For those of us working in the cannabis industry with kids, the realization that talking to our kids about what we do is a little trickier a topic than it has been in the past. Between heavy stigma and the infantile nature of the industry, answers can be a little harder to shoot straight from the hip. As such, getting ahead of the question and preparing for these questions and creating a constructive and productive foundation for these questions is a must. But where do we start?

I.B. Sekandi’s book, Kids of Cannabis: My mom & dad work in cannabis; this is our story, allows a helpful resource to help parents lay a foundation for these kinds of conversations. Amidst the stigma surrounding the cannabis industry, the book makes a great step towards allowing a less judgmental view of the work. In essence, the book allows children the leg up in understanding exactly the things that their parents do not only allows preparation for questions from parents and other children, but gives the children a basis for their own questions towards understanding the industry.

Indeed, one of the more notable strengths of the book lies in its scope of the industry. Rather than focusing on one or a few of the more obvious positions in the industry, such as grower or dispensary positions, but goes further to include elements of the industry overlooked by those less aware of the industry. The inclusion of these positions, such as those in supply chain management or information technology & media, allows the book to speak in more abundant and meaningful ways. The variety of jobs included in the book allow the book to reach a wider audience, offering a solid foundation for kids of industry parents across the board, retailers and office jockeys alike.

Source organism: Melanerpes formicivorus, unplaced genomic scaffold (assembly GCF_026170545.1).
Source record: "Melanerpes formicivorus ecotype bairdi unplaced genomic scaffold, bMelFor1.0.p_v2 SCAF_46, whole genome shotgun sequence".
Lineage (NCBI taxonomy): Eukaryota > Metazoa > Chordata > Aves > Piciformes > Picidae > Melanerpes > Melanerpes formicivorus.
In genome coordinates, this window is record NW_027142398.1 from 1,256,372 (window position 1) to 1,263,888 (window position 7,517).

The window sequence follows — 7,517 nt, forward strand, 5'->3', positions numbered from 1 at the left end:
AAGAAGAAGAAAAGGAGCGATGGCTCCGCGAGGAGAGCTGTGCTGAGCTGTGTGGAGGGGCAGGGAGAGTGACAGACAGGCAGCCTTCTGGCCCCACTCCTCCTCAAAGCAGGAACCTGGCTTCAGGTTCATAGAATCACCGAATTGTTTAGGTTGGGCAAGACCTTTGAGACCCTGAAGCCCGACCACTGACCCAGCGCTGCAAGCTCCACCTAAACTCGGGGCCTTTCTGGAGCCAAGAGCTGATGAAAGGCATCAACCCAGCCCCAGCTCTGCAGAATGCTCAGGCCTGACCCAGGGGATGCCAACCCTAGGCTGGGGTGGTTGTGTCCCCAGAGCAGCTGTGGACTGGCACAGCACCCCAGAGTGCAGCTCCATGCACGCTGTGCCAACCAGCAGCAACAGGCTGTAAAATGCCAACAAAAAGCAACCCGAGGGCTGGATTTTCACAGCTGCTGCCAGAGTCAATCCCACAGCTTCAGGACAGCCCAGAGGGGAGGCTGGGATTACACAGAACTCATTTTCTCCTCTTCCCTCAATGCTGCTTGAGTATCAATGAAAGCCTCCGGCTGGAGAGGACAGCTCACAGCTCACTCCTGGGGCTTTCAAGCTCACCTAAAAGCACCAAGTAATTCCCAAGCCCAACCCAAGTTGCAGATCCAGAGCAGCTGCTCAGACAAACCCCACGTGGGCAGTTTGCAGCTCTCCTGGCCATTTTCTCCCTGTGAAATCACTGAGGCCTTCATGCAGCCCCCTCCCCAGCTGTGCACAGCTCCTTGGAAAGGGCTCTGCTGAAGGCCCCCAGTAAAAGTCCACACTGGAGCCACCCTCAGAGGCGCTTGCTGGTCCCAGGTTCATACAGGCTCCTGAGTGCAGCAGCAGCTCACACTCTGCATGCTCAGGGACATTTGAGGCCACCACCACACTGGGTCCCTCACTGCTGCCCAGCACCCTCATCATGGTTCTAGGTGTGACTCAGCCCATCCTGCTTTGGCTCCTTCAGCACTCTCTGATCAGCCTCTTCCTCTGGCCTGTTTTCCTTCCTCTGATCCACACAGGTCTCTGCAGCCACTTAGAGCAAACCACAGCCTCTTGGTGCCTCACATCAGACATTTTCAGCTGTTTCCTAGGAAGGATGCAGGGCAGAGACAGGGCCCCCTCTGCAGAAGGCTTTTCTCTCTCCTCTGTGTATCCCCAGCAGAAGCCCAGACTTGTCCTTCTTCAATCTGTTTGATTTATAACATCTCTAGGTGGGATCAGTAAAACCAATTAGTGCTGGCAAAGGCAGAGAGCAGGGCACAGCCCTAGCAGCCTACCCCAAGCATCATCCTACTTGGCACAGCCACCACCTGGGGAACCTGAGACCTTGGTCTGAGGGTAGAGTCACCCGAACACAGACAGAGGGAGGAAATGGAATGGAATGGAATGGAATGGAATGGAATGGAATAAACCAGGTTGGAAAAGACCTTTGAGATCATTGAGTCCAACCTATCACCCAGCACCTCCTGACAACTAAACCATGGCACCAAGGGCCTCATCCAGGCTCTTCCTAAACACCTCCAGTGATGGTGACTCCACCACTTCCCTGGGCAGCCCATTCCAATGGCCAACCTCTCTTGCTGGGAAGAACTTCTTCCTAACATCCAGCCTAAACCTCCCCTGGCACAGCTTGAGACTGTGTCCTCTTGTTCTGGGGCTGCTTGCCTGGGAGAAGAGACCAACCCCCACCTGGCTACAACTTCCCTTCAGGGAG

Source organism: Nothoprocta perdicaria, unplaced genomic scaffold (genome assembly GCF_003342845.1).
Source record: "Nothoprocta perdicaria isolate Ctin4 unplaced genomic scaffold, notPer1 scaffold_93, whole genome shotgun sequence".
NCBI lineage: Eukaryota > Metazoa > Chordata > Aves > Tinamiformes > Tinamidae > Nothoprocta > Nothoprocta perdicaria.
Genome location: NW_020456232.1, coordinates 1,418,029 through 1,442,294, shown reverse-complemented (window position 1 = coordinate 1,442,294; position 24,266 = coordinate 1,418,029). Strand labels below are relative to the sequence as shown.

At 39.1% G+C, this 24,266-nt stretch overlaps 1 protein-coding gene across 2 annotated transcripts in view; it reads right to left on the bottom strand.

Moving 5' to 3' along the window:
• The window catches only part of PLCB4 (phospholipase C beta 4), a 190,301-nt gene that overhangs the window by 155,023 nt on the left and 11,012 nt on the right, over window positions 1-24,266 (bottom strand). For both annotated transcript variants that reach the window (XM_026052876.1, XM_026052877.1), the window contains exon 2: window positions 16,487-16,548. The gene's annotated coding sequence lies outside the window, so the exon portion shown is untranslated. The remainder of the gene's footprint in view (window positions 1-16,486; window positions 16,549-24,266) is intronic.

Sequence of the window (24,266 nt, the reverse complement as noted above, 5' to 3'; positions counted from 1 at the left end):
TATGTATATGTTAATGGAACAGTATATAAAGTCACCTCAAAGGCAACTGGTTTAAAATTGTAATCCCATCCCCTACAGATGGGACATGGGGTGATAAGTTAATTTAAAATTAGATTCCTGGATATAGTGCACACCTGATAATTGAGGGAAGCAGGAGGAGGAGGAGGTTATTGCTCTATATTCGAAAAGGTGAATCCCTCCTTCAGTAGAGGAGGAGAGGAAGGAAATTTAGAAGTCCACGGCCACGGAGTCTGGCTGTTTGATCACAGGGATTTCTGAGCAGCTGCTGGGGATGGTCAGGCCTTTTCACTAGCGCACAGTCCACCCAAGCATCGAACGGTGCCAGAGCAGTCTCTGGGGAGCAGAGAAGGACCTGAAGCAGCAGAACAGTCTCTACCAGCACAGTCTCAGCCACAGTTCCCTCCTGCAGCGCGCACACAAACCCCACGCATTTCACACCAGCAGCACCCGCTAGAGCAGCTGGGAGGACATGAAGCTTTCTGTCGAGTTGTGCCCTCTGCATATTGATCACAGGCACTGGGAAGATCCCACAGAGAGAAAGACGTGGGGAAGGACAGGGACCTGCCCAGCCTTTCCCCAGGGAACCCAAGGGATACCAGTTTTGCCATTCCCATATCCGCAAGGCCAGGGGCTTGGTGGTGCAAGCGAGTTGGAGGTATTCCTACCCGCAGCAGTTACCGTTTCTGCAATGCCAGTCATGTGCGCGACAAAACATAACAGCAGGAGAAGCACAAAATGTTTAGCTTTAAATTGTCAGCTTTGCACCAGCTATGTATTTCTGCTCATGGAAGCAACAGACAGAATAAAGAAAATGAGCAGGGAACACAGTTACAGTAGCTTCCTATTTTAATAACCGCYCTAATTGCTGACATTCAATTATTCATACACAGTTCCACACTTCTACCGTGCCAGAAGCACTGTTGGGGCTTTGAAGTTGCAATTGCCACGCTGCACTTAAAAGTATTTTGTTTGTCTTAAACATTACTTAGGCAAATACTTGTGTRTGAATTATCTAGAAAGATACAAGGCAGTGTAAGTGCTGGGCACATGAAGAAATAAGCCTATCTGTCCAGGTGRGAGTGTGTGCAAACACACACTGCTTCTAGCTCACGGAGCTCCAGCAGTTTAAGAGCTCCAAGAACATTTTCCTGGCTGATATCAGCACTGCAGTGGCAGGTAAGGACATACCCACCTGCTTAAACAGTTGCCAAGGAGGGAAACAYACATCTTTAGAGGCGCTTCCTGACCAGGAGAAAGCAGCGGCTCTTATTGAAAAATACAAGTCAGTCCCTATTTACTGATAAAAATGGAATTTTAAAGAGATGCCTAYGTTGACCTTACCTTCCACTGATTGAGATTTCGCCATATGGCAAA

The depth of the specifics of the industry, detailing the different points of contact, also allow a way to defend against the stigma against the cannabis industry by showing the full, robust business practices that go into the process. Familiarizing our kids with the complex and genuine business practices can help to shed light on the industry from a base level, allowing kids to feel comfortable and able to talk about what their parents do. Previous to the industry, perceptions cannabis sales had been nothing but off-the-record transactions and illegal dealings. Allowing the kind of perception Sekandi’s book constructs creates a positive juxtaposition to the cannabis industry’s predecessor, framing the current state of the cannabis industry in a more positive light.

Pleasant illustrations and easy reading make the book accessible for children, not just easy to focus on, but to engage with. Simple, clear pictures let the young readers understand the industry ,while also giving a solid, coherent backdrop for their own questions. Regardless of the cannabis industry focus, the book successfully walks a line of simplicity and complexity, giving a relatively in-depth understanding of the industry while not overwhelming the kids with too much information. 

If a parent in the cannabis industry is worried, concerned or anxious about beginning a talk with their children about the nature of their work, I would suggest this book as a great jumping off point. While, admittedly, the book might not address the stigma surrounding the cannabis industry, it instead focuses on a constructive, positive view of the jobs in an emerging field. Obviously, more talks about cannabis and its industry are sure to follow, but using this book as a foundation for that conversation is a great place to start.